In the preferred embodiments, the thirteen measurements identified in FIG. 2 yield: a basic measurement for the whole screen, performed at screen center point 1; parabolic amplitude measurements at the screen edge points 2, 4, 6, 8 and screen corner points 10, 11, 12, 13; and cubic deviation or perturbation measurements taken at intermediate points 3, 5, 7, 9.
The spreading procedures described give a precise convergence factor signal at the actual converged points. However, there is an increasing possibility of error for the areas furthest away from these actual converged points. This is particularly true of the corner areas 10, 11, 12 and 13 when the previous nine areas have been successfully adjusted. The convergence of the corner areas when provides a further fine adjustment of the correction factor signals for the whole of the associated quadrant of the screen as is shown in FIG. 7. It will be seen that a precise convergence value, for each of the four convergence coils can be derived for any point or zone on the screen.
The above description illustrates preferred embodiments of the invention. There are other ways of implementing the spreading of the correction factor values, for example, the number of display points may be varied and the number of areas of the screen increased or decreased depending upon the degree of accuracy required for each particular application.
|Cited Patent||Filing date||Publication date||Applicant||Title|
|US4095137 *||Mar 18, 1977||Jun 13, 1978||Sperry Rand Corporation||Digital convergence system for a multi-gun crt|
|US4099092 *||Aug 18, 1976||Jul 4, 1978||Atari, Inc.||Television display alignment system and method|
|US4104566 *||Apr 29, 1976||Aug 1, 1978||Harris Corporation||Analog correction system|
|Citing Patent||Filing date||Publication date||Applicant||Title|
|US4354143 *||Dec 8, 1980||Oct 12, 1982||International Business Machines Corporation||Equipment to correct aberrations of a cathode ray beam|
|US4385259 *||Dec 24, 1980||May 24, 1983||Sperry Corporation||Dynamic convergence control apparatus for shadow mask CRT displays|
|US4401922 *||Jun 24, 1982||Aug 30, 1983||Hitachi, Ltd.||Convergence distortion correction method and apparatus for color cathode-ray tube|
|US4441057 *||Dec 8, 1980||Apr 3, 1984||International Business Machines Corporation||Correction apparatus for a cathode ray tube|
|US4451824 *||Jun 21, 1982||May 29, 1984||Motorola, Inc.||Color convergence data processing in a CRT color display station|
|US4456853 *||Jul 6, 1981||Jun 26, 1984||Tektronix, Inc.||Feedback CRT for use in a closed-loop correction system|
|US4500816 *||Mar 21, 1983||Feb 19, 1985||Sperry Corporation||Convergence control apparatus for color cathode ray tube display systems|
|US4549117 *||Feb 8, 1984||Oct 22, 1985||Hitachi, Ltd.||Circuit for generating signal for correcting deflection of electron beam|
|US4549172 *||Mar 13, 1984||Oct 22, 1985||Motorola, Inc.||Multicolor display from monochrome or multicolor control unit|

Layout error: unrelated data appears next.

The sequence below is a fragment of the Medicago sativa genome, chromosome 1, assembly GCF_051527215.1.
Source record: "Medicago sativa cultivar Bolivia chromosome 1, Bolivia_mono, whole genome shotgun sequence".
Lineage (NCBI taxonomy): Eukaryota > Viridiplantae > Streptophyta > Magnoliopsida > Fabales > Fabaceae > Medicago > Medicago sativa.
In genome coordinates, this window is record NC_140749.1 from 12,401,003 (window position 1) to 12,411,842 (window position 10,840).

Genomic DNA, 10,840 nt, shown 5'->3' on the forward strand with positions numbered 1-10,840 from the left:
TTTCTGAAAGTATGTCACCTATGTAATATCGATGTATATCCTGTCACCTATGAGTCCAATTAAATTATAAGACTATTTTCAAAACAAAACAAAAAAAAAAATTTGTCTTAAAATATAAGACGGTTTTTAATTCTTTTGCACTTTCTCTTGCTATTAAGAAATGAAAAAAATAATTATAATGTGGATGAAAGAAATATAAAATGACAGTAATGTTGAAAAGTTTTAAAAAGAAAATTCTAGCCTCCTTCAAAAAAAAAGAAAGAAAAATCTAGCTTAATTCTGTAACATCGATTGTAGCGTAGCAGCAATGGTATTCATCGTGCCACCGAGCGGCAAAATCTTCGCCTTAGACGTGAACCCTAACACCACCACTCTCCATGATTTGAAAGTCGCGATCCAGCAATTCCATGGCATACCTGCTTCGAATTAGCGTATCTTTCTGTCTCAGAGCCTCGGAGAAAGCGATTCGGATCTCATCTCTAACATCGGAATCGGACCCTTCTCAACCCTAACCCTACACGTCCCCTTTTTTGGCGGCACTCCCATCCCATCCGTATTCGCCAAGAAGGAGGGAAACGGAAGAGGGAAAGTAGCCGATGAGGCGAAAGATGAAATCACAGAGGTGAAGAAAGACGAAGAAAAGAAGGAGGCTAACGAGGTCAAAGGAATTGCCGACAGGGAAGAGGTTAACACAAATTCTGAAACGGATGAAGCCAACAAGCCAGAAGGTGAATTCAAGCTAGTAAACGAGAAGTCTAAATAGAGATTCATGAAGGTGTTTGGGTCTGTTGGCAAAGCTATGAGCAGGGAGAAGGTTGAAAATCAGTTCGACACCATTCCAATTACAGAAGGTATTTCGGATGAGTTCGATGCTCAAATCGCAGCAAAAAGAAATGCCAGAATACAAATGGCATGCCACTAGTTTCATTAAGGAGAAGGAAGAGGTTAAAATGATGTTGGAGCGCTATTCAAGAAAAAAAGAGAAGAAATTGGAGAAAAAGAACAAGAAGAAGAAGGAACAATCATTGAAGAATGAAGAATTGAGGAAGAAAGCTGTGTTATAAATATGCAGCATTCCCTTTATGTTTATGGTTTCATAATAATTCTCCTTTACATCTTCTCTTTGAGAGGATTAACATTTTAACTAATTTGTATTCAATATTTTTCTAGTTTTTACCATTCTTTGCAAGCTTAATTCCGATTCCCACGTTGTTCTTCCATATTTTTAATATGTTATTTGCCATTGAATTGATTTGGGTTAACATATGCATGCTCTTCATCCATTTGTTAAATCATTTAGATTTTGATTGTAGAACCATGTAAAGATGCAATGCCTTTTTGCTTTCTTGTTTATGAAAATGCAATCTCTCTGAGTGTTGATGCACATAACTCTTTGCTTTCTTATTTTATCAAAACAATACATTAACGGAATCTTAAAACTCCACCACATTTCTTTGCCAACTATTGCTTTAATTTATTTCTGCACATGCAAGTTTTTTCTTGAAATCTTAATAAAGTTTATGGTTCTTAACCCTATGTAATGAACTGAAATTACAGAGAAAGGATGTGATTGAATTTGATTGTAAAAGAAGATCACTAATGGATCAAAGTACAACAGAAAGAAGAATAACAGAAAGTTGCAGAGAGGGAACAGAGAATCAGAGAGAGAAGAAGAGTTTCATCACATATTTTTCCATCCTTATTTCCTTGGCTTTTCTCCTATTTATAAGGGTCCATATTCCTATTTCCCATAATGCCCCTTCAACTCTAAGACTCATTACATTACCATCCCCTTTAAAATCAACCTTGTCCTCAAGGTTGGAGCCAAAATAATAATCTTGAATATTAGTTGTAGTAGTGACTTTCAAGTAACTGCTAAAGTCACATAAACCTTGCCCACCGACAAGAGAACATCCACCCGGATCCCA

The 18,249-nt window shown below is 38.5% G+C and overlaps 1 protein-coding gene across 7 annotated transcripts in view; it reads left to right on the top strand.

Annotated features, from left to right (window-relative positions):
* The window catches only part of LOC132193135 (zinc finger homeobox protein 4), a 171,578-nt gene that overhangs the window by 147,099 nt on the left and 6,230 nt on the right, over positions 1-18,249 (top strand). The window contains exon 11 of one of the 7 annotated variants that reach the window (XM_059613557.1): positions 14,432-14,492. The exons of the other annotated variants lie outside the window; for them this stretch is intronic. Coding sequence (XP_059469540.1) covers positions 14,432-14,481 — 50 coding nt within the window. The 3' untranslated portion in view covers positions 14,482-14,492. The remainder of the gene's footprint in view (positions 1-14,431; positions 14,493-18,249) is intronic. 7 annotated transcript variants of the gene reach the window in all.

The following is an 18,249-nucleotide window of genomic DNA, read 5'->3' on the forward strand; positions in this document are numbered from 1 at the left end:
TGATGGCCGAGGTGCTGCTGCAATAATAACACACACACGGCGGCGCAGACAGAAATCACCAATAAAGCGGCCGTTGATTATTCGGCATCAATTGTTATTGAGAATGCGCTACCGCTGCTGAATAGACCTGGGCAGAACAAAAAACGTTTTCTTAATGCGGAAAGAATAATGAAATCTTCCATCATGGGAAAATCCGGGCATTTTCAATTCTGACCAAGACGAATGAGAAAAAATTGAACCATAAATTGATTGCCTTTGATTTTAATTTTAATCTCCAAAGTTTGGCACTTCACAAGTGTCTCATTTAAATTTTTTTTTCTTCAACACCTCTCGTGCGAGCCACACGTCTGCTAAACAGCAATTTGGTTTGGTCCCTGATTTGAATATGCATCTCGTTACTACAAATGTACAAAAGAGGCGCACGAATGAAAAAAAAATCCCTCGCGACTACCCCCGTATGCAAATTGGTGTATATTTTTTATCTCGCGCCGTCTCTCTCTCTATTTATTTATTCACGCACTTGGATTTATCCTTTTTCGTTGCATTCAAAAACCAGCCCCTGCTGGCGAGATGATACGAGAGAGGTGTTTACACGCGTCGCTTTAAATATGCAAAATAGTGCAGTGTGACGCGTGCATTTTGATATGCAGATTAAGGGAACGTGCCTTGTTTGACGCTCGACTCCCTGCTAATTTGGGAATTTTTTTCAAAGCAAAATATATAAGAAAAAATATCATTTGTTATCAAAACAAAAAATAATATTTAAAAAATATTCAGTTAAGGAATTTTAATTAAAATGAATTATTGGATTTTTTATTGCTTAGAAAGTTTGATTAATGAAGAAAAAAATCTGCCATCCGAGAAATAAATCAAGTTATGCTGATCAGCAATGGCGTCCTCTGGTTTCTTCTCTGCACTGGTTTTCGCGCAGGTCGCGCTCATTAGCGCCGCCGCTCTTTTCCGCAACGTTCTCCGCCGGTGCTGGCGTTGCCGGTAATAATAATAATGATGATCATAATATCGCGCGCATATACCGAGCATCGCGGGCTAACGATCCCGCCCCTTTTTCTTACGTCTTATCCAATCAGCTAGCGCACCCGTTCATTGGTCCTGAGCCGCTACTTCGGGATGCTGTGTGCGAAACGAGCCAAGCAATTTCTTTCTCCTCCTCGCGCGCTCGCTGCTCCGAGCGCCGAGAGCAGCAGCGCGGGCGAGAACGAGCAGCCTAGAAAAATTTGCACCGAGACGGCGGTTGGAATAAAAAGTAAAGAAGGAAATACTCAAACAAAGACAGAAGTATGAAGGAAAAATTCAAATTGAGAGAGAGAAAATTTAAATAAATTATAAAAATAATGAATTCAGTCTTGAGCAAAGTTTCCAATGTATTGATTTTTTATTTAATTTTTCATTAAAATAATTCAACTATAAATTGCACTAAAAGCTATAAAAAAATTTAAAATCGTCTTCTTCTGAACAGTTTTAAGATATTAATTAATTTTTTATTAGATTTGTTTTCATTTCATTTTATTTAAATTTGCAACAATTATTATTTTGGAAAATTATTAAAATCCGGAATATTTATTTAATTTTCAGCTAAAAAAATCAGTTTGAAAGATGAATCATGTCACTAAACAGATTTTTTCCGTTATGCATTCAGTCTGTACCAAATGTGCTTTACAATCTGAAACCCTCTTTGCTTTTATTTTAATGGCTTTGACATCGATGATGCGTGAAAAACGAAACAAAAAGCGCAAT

|US4672275 *||Sep 11, 1985||Jun 9, 1987||Sony Corporation||Digital process and apparatus for convergence correction having adjustment points and correction portions determined by the adjustment point selected|
|US4673847 *||Apr 12, 1985||Jun 16, 1987||Hazeltine Corporation||Color monitor with improved digital convergence|
|US4680510 *||Apr 12, 1985||Jul 14, 1987||Hazeltine Corporation||Color monitor with improved synchronization|
|US4687973 *||Jul 9, 1986||Aug 18, 1987||Electronic Image Systems, Inc.||Digital waveform generator|
|US4757239 *||Oct 18, 1985||Jul 12, 1988||Hilliard-Lyons Patent Management, Inc.||CRT display system with automatic alignment employing personality memory|
|US4870329 *||Feb 29, 1988||Sep 26, 1989||Nippon Gijutsu Boeki Co., Ltd.||Digital convergence circuit storing coefficients of fundamental waves of correction data|
|US4871948 *||Nov 8, 1988||Oct 3, 1989||Honeywell Inc.||Memory mapped deflection correction system|
|US5099179 *||Jul 24, 1990||Mar 24, 1992||Honeywell Inc.||Remote raster/stroke display calibration|
|US5159436 *||May 2, 1991||Oct 27, 1992||Cactus Computers, Inc.||Technique for detecting color misregistration and misconvergence in video color displays and cameras|
|US5237911 *||Oct 28, 1992||Aug 24, 1993||Cis Elektrogerate Ag||Coffee brewing machine|
|US5430357 *||Mar 10, 1994||Jul 4, 1995||Hitachi, Ltd.||Uniformity correction signal generating apparatus for display image|
|US6052146 *||Mar 5, 1996||Apr 18, 2000||Display Laboratories, Inc.||Alignment of a video monitor using an on-screen display chip and a gain matrix table|
|DE3151339A1 *||Dec 24, 1981||Jul 15, 1982||Sperry Corp||Farbbildroehren-darstellungssystem|
|DE3225256A1 *||Jul 6, 1982||Jun 1, 1983||Tektronix Inc||Korrekturregelsystem und verfahren zur regelung der bewegung wenigstens eines elektronenstrahls in einer kathodenstrahlroehre|
|DE3225278A1 *||Jul 6, 1982||Jun 1, 1983||Tektronix Inc||Kathodenstrahlroehre|
|EP0030595A1 *||Oct 15, 1980||Jun 24, 1981||International Business Machines Corporation||Correction apparatus for a cathode-ray tube|
|EP0068420A2 *||Jun 22, 1982||Jan 5, 1983||Hitachi, Ltd.||Convergence distortion correction method and apparatus for color cathode-ray tube|
|EP0068420A3 *||Jun 22, 1982||Sep 26, 1984||Hitachi, Ltd.||Convergence distortion correction method and apparatus for color cathode-ray tube|
|WO1984000238A1 *||May 26, 1983||Jan 19, 1984||Motorola Inc||Color convergence data processing in a crt color display station|
|WO1993011632A1 *||Nov 24, 1992||Jun 10, 1993||Deutsche Thomson-Brandt Gmbh||Television set for displaying text|
|U.S. Classification||315/368.13, 348/E09.021|
|International Classification||H01J9/44, H04N9/28, H04N17/04|